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Time to think outside the ‘black box’

Our role as lighting designers is evolving into a more integrative one, in charge of the lighting strategy within a project for both daylight and electric lighting.

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I often find myself reflecting upon the start of our profession, with its roots in theatrical lighting, where the starting point was a black box and the main role of lighting was to create emotions and engage the audience.

From then until now a lot has happened with our profession our projects have gotten more and more complex, demanding specific knowledge on sustainability, daylight, digital tools, human performance, health and wellbeing.

Instead of following the natural rhythms of daylight we have come to spend over 90% of our time indoors. New certifications like WELL are now putting pressure on raising the quality of lighting based on our visual and physiological needs, while setting up new guidelines for lighting in the built environment.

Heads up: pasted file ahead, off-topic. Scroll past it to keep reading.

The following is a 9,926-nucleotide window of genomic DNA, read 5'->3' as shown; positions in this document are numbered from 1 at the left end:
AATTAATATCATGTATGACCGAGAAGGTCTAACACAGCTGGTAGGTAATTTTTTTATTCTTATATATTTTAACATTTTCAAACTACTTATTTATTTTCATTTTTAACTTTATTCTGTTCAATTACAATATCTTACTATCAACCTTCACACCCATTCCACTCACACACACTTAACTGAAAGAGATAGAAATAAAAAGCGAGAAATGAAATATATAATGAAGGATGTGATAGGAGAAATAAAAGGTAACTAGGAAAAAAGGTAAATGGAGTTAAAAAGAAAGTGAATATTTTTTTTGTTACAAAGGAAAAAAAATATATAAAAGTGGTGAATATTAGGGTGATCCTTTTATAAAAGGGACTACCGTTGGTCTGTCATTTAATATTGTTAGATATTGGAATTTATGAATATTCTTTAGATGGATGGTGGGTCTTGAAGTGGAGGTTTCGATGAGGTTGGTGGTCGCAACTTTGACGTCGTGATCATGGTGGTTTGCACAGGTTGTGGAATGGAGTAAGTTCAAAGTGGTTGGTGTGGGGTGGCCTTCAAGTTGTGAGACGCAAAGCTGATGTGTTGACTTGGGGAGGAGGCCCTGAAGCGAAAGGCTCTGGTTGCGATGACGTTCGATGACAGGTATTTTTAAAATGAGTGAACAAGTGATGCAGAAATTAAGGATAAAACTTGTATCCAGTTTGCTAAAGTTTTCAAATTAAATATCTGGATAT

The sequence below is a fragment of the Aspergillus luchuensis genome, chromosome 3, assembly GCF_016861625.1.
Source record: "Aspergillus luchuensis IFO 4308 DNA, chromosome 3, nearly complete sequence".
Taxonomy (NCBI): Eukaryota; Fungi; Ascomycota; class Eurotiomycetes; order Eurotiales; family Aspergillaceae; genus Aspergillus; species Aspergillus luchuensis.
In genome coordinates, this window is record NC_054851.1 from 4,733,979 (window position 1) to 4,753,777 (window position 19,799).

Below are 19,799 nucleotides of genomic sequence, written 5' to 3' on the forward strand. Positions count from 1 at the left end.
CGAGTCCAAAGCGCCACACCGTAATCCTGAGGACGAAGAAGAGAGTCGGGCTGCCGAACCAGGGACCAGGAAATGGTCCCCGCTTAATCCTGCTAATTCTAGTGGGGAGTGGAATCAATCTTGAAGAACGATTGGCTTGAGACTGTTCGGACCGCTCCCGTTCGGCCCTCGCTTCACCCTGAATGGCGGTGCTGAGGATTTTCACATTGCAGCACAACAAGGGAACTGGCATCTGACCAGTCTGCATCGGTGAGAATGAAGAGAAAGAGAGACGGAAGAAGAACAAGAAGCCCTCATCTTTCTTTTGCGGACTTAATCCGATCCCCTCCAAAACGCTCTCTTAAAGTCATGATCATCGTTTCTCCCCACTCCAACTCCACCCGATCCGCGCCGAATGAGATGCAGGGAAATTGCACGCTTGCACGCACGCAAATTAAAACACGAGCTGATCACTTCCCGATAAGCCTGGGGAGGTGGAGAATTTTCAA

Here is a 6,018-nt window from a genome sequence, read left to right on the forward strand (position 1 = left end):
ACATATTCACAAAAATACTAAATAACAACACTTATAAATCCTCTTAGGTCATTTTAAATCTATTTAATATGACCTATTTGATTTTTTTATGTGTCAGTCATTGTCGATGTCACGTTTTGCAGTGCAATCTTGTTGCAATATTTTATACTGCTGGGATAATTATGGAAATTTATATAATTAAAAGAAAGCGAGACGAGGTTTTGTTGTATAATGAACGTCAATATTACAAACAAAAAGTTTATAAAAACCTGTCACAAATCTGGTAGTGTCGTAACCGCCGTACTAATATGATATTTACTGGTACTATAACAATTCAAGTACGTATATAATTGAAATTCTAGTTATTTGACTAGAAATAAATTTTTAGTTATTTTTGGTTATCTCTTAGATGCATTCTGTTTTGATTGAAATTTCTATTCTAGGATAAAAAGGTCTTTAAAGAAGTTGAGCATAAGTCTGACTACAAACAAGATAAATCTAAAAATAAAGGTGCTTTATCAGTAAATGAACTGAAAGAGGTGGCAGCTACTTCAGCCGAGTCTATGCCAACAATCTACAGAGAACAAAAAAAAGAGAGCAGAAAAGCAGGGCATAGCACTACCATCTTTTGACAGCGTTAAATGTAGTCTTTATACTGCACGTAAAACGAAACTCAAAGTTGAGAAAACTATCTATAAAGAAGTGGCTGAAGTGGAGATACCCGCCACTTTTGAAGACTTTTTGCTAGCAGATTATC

The whole push that the industry is making on promoting ”artificial” human centric lighting is like persuading someone to drink sugary soda instead of water. Human centric lighting is lighting fitted for the humans needs. Lighting that integrates daylight and electric light and takes into consideration the person, the task and the context in the best possible way.

We as lighting designers have a mission which is to create better spaces of people to live in. For this natural light must play a more vital part in the building design process and we must be humble and accept that we might not know it all. Collaboration at this stage is needed, daylight specialists, architects, clients and users must take part in the creation of a common strategy for lighting, both natural and electrical, that ensures better spaces for people to work, play and live in. For this to happen daylight strategies must take place at the early stages of the design process ideally at the urban planning stage, where I hope, people making decisions take responsibility for safe guarding ”our right to daylight”.

It is time to think outside the black box and explore the unexplored.

Isabel Villar, IALD, MSc. Architectural Lighting Design, Industrial Designer

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